Apr 14, 2015
Squash vine borer moth can be disastrous for small growers

The squash vine borer is a moth belonging to a group called “clearwing” moths. This is because the adult moths have transparent wings that are an adaptation to avoid predation by mimicking the appearance of wasps. Female moths lay red, disc-shaped eggs from mid-June to late July near the base of cucurbit plants. They are similar to squash bug eggs, but are laid singly instead of in tight clusters, are smaller and are laid at the bases of stems, not on leaves. Eggs hatch in about 10 days and larvae bore into vines within hours. Larvae feed for 25-27 days and then leave plants to pupate 1-6 inches under the soil. Moths emerge from these pupae the next summer.

In Michigan, there is one generation of squash vine borer per year. Vine crops most susceptible to squash vine borer are jack-o-lantern pumpkins, summer squash, zucchini, acorn squash and Hubbard squash. They are not important pests of melons, cucumbers, watermelons, hard shell gourds, or squash and pumpkins cultivars from the Cucurbita moschata species, such as butternut squash, calabazas, neck pumpkins, French pumpkins or cheese pumpkins.


Damaged plants wilt in the daytime. Borers will not kill the plant right away because they need the vine’s protection to complete development, but their damage can be so severe that a strong breeze can break plants clean from their root crowns. Some strong vining cultivars will set adventitious roots at leaf nodes that can help stabilize the plants in high wind and maintain a supply of nutrients to the plant’s extremities when borers have damaged the main stalk.

Sometimes larvae will bore into individual vines instead of the main stem, and only that vine will be affected. Signs of larval activity in the vine are evidenced by their sawdust-like frass they push out of their entrance hole.

Similar species

Lesser peachtree borers, peachtree borers, raspberry crown borers and grape root borers are all related clearwing moths that are economic pests of fruit crops. These species may be captured in squash vine borer traps, but vine borers can be differentiated by their furry orange rear legs and their uniformly orange abdomen interrupted by a series of black dots along their center. There are no other moth pests of vine crops, but bacterial wilt transmitted by cucumber beetles can also cause daytime wilting along individual vines and plant death as well.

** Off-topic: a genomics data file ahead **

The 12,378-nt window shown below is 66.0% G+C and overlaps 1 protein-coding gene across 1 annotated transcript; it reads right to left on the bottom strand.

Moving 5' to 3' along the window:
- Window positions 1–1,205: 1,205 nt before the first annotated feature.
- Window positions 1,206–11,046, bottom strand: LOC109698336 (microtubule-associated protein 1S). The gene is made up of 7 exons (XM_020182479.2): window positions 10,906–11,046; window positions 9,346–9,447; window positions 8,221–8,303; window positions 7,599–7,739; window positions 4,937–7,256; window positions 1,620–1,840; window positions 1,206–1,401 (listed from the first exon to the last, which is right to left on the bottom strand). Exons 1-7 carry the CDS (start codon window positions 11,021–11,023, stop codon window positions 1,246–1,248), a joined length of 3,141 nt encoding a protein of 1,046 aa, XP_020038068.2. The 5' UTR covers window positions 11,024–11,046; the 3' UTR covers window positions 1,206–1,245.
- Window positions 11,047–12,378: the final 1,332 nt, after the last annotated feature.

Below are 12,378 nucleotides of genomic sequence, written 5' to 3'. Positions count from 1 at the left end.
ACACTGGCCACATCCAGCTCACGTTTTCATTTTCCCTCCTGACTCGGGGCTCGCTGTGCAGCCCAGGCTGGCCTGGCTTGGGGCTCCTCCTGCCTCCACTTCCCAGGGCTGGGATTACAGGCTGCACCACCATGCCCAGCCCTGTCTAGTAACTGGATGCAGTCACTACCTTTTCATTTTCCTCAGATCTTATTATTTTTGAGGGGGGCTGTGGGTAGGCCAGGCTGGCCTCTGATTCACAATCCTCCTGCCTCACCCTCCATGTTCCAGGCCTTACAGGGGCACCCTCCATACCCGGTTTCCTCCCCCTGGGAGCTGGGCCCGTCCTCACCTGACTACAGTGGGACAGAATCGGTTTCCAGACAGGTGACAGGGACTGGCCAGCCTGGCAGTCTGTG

To determine the pest pressure, small-scale vegetable growers can scout for eggs and frass. Eggs and larvae can be mechanically removed from vine surfaces or carefully cut out of vines. However, doing surgery to remove larvae can invite secondary disease infections. Alternatively, small and large-scale growers can use the Michigan State University Enviro-weather squash vine borer model to time pheromone trapping to monitor the emergence of moths from their overwintering pupae. Trapping adult males tells you when the moths are mating and laying eggs, letting you know it is time to scout your field and implement control measures.

Once eggs hatch, larvae quickly bore into the plant stem where foliar applications of insecticides cannot reach them. This occurs well after any systemic insecticide activity remains from seed treatments or planting-time soil drenches. Only foliar contact insecticides are labeled for this pest, and Michigan State University Extension recommends they be applied before the larvae bore into vines.

Insecticide spray programs should be focused on the bases of the plants with drop nozzles and applied every seven days for two or three weeks as long as flying adults are captured in traps. If you apply insecticides for this pest every year, consider an annual rotation between chemicals with active ingredients from IRAC codes 3A (pyrethroids), 6 (avermectins), 16 (insect growth regulators) and 28 (diamides), such as Assail, Athena, Brigade, Endigo ZC, Belt, Gladiator or Vetica.

Releasing natural enemy insects for biological control is not effective, but other biocontrol agents have been employed successfully. Entomopathogenic nematodes (Steinernema carpocapsae or S. feltiae)and Bt (Bacillus thuringiensis) applied with similar timing as conventional insecticides were both found to have comparable efficacy to endosulfan in South Carolina, according to Canhilal and Carner, 2006, 2007.

Destroy old plants in the fall by pulling and trashing, hot composting or cultivating residue into the soil. Larvae will pupate and overwinter if infected plants are left intact, and can infest nearby plantings the following summer.

Ben Phillips, Michigan State University Extension

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